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Everything you want to know about Korea by Bike.

Korea by Bike endeavors to be the most comprehensive resource for biking in Korea. You’ll find detailed breakdowns of all the major bike paths and information about the bike path certification system.

Whether you’re a casual rider or touring pro, I hope my website helps you get the most out of cycling in Korea.


Subscribe and stay up-to-date with the latest news about biking in Korea. I’ll send you an email when I add something new.


Send me an email if you have questions or corrections. Don’t mind if you just want to chat.

The Author

Hi. I’m Thomas. I moved from Charlotte, North Carolina to South Korea in 2015. Since then, I married, had kids, and settled down in Ulsan.

I teach during business hours. Afterwards, I ride, write, and take photos.

I’ve explored much of South Korea on a bicycle. Through rain, snow, and yellow dust, I took thousands of photos and collected countless memories.

Korea by Bike lets me turn my experiences into useful tools that help you get the most out of biking in Korea.

Happy cycling!

A picture of Thomas McComb.
Thomas McComb
Writer / Photographer


Find additional resources for your biking trips in South Korea below.

Created by the Korean Ministry of the Interior, Bicycle Happy Sharing (자전거 행복 나눔) is one of two official bike certification websites. Unlike the Rivers Guide, it details all the national bike paths in Korea.

The website offers info about bike routes, certification, safety, and more.

The English language site is less featured than the Korean section. Google Translate (Google Play; App Store) or Papago (Google Play; App Store) will help you squeeze more tidbits from the website.

K-Water, a public water management corporation, runs the Rivers Guide website, the second official bike certification website.

The site provides tons of info about biking in Korea, including certification, bike rental, repair shops, accommodations, and bike path updates.

The material on Rivers Guide and Bicycle Happy Sharing overlap. However, Rivers Guide only profiles bike paths along rivers and waterways. You won’t find info on the East Coast, Jeju Fantasy, Ocheon, and Saejae Bike Paths.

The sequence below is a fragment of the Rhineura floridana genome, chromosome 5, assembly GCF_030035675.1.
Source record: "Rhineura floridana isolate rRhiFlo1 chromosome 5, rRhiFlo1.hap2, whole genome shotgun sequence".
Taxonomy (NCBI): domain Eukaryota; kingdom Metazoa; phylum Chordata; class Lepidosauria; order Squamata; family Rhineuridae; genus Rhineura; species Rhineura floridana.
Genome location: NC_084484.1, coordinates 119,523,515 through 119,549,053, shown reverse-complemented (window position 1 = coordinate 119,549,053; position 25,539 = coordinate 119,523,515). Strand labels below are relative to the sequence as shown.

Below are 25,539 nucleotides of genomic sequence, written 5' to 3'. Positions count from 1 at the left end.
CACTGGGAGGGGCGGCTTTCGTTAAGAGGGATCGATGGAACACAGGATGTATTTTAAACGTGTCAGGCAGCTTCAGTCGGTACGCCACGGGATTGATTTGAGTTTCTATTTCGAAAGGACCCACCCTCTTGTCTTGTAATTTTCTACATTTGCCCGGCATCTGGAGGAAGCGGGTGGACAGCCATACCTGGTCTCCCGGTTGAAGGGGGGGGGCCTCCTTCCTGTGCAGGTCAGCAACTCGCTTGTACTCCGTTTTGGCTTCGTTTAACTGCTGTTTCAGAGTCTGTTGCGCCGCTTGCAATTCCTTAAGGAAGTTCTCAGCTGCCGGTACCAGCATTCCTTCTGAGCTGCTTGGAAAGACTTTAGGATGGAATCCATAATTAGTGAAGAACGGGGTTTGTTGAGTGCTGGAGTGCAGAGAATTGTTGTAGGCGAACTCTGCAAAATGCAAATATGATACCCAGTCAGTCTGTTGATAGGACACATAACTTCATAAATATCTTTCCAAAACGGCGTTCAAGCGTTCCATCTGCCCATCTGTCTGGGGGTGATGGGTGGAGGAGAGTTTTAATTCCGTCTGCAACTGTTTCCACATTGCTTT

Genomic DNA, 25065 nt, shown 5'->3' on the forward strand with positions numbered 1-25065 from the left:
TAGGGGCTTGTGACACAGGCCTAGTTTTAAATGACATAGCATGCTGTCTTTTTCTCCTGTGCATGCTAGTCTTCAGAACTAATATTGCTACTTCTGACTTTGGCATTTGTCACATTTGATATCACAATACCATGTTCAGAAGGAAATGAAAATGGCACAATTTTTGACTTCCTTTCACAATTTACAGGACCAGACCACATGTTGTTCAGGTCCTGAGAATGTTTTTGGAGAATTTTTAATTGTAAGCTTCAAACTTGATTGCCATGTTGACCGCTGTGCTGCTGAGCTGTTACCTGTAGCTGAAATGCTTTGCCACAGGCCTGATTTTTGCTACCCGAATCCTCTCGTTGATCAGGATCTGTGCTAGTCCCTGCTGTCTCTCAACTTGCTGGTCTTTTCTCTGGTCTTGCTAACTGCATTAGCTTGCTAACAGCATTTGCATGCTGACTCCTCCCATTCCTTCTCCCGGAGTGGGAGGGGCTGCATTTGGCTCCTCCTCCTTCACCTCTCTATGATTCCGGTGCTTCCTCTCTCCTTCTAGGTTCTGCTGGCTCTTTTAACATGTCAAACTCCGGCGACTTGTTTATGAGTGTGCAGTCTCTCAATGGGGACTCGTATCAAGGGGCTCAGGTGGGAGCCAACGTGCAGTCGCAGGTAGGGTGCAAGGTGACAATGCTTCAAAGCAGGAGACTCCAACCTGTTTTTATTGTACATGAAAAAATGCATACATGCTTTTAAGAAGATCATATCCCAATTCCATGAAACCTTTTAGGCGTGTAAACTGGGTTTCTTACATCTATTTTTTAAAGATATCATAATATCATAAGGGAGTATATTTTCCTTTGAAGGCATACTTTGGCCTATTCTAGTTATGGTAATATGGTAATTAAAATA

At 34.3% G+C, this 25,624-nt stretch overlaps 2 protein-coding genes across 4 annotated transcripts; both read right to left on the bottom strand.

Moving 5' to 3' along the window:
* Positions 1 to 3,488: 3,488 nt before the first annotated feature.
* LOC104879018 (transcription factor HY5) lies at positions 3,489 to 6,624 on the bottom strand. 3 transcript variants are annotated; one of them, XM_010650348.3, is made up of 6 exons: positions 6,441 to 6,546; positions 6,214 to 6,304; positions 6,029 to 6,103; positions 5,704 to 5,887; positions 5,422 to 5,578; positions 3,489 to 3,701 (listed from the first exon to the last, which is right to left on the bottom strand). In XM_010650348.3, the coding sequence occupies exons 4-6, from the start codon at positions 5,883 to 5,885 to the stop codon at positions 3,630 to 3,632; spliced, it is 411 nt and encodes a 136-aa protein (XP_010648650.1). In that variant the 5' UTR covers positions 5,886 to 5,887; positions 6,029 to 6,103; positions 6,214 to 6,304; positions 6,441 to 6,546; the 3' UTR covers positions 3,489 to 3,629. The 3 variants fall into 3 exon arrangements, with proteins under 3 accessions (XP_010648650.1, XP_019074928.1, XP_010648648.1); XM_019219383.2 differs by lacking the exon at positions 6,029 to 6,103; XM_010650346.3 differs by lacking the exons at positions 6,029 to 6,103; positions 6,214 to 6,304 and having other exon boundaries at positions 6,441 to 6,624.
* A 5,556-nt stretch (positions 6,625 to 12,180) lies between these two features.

Again, the Korean-language section holds loads more info than the English-language pages. Use Google Translate (Google Play; App Store) or Papago (Google Play; App Store).

Visit Korea is South Korea’s official tourism website. It’s the best overall resource for domestic and international travelers to learn where to go, eat and sleep while exploring the peninsula.

You’ll also find a handy interactive map. With it discover unique and popular attractions.

From German to Vietnamese to Spanish, Visit Korea also provides the most comprehensive selection of languages.

The website namu.wiki is Korea’s most popular user-generated online encyclopedia. More popular than Korean Wikipedia.

Namu.wiki is an invaluable resource. You can learn about less documented aspects of Korea. The certification bike path page provides useful info about the cycling routes.

The catch? It’s all in Korea. Break out the Google Translate (Google Play; App Store) or Papago (Google Play; App Store).

Kojects is an English-language site that focuses on transportation and infrastructure. It’s a great resource to learn about trains, planes, buses, and ferries.

The website regularly updates with new transportation developments and has pages for every major city in Korea.

Living in Korea is a great guide for… living in Korea. It’ll guide you through the ins and outs of staying in the country long term. From washing clothes to banking to taking out the trash, you won’t find another website with this level of detail.